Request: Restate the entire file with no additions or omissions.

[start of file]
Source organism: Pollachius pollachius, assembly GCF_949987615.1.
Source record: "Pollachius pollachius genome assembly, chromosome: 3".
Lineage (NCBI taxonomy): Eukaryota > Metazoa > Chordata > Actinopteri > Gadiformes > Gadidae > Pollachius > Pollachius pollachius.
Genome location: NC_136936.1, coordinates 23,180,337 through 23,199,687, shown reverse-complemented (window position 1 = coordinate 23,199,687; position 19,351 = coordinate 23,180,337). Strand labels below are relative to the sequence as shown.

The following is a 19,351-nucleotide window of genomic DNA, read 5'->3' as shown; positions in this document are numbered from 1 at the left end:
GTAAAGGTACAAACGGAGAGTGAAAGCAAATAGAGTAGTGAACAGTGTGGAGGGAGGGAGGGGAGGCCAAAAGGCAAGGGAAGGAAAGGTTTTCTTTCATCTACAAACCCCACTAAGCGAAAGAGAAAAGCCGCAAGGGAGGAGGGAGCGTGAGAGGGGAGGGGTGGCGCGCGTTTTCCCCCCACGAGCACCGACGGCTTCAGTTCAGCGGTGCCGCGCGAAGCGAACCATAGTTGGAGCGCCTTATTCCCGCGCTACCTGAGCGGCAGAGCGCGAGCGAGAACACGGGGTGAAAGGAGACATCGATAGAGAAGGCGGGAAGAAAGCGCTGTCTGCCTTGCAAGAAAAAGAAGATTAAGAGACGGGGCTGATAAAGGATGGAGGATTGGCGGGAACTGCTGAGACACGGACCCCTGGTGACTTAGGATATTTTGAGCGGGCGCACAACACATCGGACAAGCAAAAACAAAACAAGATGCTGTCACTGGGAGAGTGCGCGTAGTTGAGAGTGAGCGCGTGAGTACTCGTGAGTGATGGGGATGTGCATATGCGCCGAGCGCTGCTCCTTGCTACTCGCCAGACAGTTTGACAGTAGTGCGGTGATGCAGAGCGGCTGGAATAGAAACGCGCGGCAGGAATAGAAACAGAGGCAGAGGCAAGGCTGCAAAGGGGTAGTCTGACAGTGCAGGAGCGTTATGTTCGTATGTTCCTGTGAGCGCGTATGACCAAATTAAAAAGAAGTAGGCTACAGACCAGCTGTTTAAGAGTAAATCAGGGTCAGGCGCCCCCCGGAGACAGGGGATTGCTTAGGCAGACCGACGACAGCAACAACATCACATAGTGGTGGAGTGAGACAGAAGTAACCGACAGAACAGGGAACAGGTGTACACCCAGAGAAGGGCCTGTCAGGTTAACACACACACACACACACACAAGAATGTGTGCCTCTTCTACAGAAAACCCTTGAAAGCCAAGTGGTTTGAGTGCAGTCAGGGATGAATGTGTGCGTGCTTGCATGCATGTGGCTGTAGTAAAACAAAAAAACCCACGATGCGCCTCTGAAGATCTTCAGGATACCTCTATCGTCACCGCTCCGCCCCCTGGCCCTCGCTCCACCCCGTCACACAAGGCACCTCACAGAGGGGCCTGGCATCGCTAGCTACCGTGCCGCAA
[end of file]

Source organism: Pollachius pollachius, assembly GCF_949987615.1.
Source record: "Pollachius pollachius genome assembly, chromosome: 3".
Lineage (NCBI taxonomy): Eukaryota > Metazoa > Chordata > Actinopteri > Gadiformes > Gadidae > Pollachius > Pollachius pollachius.
Genome location: NC_136936.1, coordinates 23,180,337 through 23,199,687, shown reverse-complemented (window position 1 = coordinate 23,199,687; position 19,351 = coordinate 23,180,337). Strand labels below are relative to the sequence as shown.

The following is a 19,351-nucleotide window of genomic DNA, read 5'->3' as shown; positions in this document are numbered from 1 at the left end:
GTAAAGGTACAAACGGAGAGTGAAAGCAAATAGAGTAGTGAACAGTGTGGAGGGAGGGAGGGGAGGCCAAAAGGCAAGGGAAGGAAAGGTTTTCTTTCATCTACAAACCCCACTAAGCGAAAGAGAAAAGCCGCAAGGGAGGAGGGAGCGTGAGAGGGGAGGGGTGGCGCGCGTTTTCCCCCCACGAGCACCGACGGCTTCAGTTCAGCGGTGCCGCGCGAAGCGAACCATAGTTGGAGCGCCTTATTCCCGCGCTACCTGAGCGGCAGAGCGCGAGCGAGAACACGGGGTGAAAGGAGACATCGATAGAGAAGGCGGGAAGAAAGCGCTGTCTGCCTTGCAAGAAAAAGAAGATTAAGAGACGGGGCTGATAAAGGATGGAGGATTGGCGGGAACTGCTGAGACACGGACCCCTGGTGACTTAGGATATTTTGAGCGGGCGCACAACACATCGGACAAGCAAAAACAAAACAAGATGCTGTCACTGGGAGAGTGCGCGTAGTTGAGAGTGAGCGCGTGAGTACTCGTGAGTGATGGGGATGTGCATATGCGCCGAGCGCTGCTCCTTGCTACTCGCCAGACAGTTTGACAGTAGTGCGGTGATGCAGAGCGGCTGGAATAGAAACGCGCGGCAGGAATAGAAACAGAGGCAGAGGCAAGGCTGCAAAGGGGTAGTCTGACAGTGCAGGAGCGTTATGTTCGTATGTTCCTGTGAGCGCGTATGACCAAATTAAAAAGAAGTAGGCTACAGACCAGCTGTTTAAGAGTAAATCAGGGTCAGGCGCCCCCCGGAGACAGGGGATTGCTTAGGCAGACCGACGACAGCAACAACATCACATAGTGGTGGAGTGAGACAGAAGTAACCGACAGAACAGGGAACAGGTGTACACCCAGAGAAGGGCCTGTCAGGTTAACACACACACACACACACACAAGAATGTGTGCCTCTTCTACAGAAAACCCTTGAAAGCCAAGTGGTTTGAGTGCAGTCAGGGATGAATGTGTGCGTGCTTGCATGCATGTGGCTGTAGTAAAACAAAAAAACCCACGATGCGCCTCTGAAGATCTTCAGGATACCTCTATCGTCACCGCTCCGCCCCCTGGCCCTCGCTCCACCCCGTCACACAAGGCACCTCACAGAGGGGCCTGGCATCGCTAGCTACCGTGCCGCAA